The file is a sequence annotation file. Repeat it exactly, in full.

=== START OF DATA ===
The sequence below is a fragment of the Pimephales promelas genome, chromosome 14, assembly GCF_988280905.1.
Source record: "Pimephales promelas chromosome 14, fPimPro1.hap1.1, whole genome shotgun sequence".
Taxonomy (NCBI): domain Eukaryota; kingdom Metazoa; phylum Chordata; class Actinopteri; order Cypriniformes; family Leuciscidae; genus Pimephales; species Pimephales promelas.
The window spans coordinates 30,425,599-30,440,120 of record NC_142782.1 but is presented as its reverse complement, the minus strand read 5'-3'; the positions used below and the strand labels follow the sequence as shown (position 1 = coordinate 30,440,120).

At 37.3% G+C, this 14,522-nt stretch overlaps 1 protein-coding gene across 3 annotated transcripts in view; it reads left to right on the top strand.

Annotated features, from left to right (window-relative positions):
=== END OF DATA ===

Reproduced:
The sequence below is a fragment of the Pimephales promelas genome, chromosome 14, assembly GCF_988280905.1.
Source record: "Pimephales promelas chromosome 14, fPimPro1.hap1.1, whole genome shotgun sequence".
Taxonomy (NCBI): domain Eukaryota; kingdom Metazoa; phylum Chordata; class Actinopteri; order Cypriniformes; family Leuciscidae; genus Pimephales; species Pimephales promelas.
The window spans coordinates 30,425,599-30,440,120 of record NC_142782.1 but is presented as its reverse complement, the minus strand read 5'-3'; the positions used below and the strand labels follow the sequence as shown (position 1 = coordinate 30,440,120).

At 37.3% G+C, this 14,522-nt stretch overlaps 1 protein-coding gene across 3 annotated transcripts in view; it reads left to right on the top strand.

Annotated features, from left to right (window-relative positions):